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Me and Jezebel

a Comedy
by Elizabeth L. Fuller

COMPANY : ART Station Theatre [WEBSITE]
VENUE : ART Station Theatre [WEBSITE]
ID# 4894

SHOWING : April 28, 2016 - May 15, 2016



During the New York hotel strike of 1985, the legendary and displaced Bette Davis was invited to a dinner party at the New England home of star-struck Elizabeth Fuller where she stayed…and stayed…and stayed. One month later, Elizabeth, her husband, and young son will never be the same. Based on a true story, this is a candidly funny account of trying to please the irascible queen of Hollywood. The language in this play is as saucy as Bette Davis.

Director David Thomas
Elizabeth Fuller Aretta Baumgartner
Bette Davis Geoff Uterhardt
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Mean Jezebel
by playgoer
Sunday, May 1, 2016
Consider the comic possibilities of a sharp-tongued, chain-smoking, and profane Bette Davis spending a month in the home of an ordinary family that includes an impressionable toddler. Then cast a male (Googie Uterhardt) in the role of Bette Davis and have the real-life woman whose story this is be portrayed by an actress (Aretta Baumgartner) who also portrays every other character in the plot. Now reconsider the comic possibilities, and you’ll see that they have increased exponentially.

David Thomas has directed a splendid production of Elizabeth Fuller’s "Me and Jezebel." The set by Michael Hidalgo uses the full width of the stage to portray the Fuller house, ranging from a kitchen stage left to the guest bedroom stage right, and shoe-horning a cafe table and chairs far down right. The furnishings are eclectic, combining mid-century Colonial, Mission, and other styles in an invisible framework of wood paneling and somehow making it all seem a prototypical semi-outdated mid-1980’s house. Mr. Hidalgo’s sound and light design use varied effects to sharpen moments in the script, and that too makes things seem just right. Add in the versatile and elegant costumes by Jeanne Fore, and you have a mighty good-looking production.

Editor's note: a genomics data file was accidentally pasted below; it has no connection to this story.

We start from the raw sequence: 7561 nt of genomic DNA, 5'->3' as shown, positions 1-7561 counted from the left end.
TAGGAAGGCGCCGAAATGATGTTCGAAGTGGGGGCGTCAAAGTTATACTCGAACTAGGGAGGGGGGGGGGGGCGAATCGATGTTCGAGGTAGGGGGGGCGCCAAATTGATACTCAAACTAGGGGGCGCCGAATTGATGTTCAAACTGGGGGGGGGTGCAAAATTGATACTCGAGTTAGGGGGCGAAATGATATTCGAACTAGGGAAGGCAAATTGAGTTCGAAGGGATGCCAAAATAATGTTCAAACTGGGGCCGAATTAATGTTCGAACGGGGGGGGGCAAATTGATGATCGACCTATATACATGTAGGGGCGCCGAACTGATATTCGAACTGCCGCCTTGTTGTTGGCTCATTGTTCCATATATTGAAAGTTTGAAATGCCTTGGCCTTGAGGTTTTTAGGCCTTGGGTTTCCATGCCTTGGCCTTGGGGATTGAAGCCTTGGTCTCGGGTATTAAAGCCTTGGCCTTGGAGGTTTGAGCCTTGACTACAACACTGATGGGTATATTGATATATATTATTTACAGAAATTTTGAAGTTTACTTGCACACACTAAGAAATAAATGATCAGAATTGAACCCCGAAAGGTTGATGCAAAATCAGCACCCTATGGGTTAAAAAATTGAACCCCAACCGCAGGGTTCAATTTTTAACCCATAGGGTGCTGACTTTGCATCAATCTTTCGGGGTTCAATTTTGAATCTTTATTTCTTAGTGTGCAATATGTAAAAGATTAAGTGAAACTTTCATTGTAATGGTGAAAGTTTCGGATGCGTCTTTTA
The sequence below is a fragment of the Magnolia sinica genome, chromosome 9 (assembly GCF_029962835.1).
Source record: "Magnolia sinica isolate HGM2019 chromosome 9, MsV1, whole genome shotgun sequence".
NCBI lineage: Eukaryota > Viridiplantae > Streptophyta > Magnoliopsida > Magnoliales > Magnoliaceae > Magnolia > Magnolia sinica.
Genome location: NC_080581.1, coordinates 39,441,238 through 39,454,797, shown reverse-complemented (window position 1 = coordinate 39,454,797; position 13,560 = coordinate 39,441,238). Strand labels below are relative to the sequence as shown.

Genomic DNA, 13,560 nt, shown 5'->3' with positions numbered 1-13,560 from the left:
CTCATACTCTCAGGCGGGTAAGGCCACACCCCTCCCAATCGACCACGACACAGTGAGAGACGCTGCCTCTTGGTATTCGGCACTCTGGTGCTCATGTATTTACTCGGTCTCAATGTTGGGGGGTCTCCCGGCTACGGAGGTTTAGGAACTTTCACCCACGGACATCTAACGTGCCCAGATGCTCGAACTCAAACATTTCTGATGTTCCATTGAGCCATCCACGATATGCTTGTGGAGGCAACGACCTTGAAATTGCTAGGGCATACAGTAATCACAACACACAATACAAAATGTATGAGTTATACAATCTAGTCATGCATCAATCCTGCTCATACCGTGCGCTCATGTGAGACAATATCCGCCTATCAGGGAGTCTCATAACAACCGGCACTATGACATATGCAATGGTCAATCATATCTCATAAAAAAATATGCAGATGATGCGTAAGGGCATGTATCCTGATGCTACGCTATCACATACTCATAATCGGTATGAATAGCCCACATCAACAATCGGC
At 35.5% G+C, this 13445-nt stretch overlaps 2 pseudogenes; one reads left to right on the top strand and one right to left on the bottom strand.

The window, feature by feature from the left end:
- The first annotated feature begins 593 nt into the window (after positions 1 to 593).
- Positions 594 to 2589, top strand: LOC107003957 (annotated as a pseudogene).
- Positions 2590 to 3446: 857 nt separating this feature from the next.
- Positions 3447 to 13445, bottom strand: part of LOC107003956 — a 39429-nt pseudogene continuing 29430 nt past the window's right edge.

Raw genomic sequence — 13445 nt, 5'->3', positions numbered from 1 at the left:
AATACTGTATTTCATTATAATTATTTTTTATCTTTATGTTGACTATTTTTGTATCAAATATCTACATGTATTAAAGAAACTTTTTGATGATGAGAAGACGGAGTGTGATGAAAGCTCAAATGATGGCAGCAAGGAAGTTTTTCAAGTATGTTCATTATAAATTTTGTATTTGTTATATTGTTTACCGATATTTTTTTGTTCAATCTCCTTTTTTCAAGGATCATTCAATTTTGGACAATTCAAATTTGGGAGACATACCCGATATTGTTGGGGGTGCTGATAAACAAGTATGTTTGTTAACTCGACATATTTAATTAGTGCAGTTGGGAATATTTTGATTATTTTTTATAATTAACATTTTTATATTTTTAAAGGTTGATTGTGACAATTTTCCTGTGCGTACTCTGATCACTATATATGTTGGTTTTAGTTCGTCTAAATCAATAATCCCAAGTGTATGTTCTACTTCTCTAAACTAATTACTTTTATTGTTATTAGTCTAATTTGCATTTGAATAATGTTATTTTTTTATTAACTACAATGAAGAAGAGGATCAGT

Production values rarely make a show on their own, of course. And here we have two splendid acting talents at the top of their games who DO make the show. Ms. Baumgartner is a delight as Elizabeth, speaking directly to the audience during narration sequences and morphing seamlessly from character to character, even doing a piece of purposefully bad acting in imitating the eminently imitable Bette Davis. Googie Uterhardt is far too tall and hale to physically approximate the frail frame of the aged star, but he has wonderful makeup and nails the Davis style, if not every single intonation. Together, they make every moment of the script come to vibrant life. Voice talents Carl Kristie and Reay Kaplan, heard only in recordings, also do very nice work.

The script hews closely to the real-life, month-long encounter between Bette Davis and the Fullers, sharpening the chosen situations for comic/dramatic impact and sprinkling in lots of Ms. Davis’ famous movie quotes. It all goes down easily. This may not be ground-breaking work, but it provides a surfeit of joyous entertainment (along with clouds of water vapor counterfeiting as cigarette smoke). For any fan of Bette Davis, the show is a must-see; for any non-fan, it’s an oughta-see at the least. [POST A COMMENT REGARDING THIS REVIEW]


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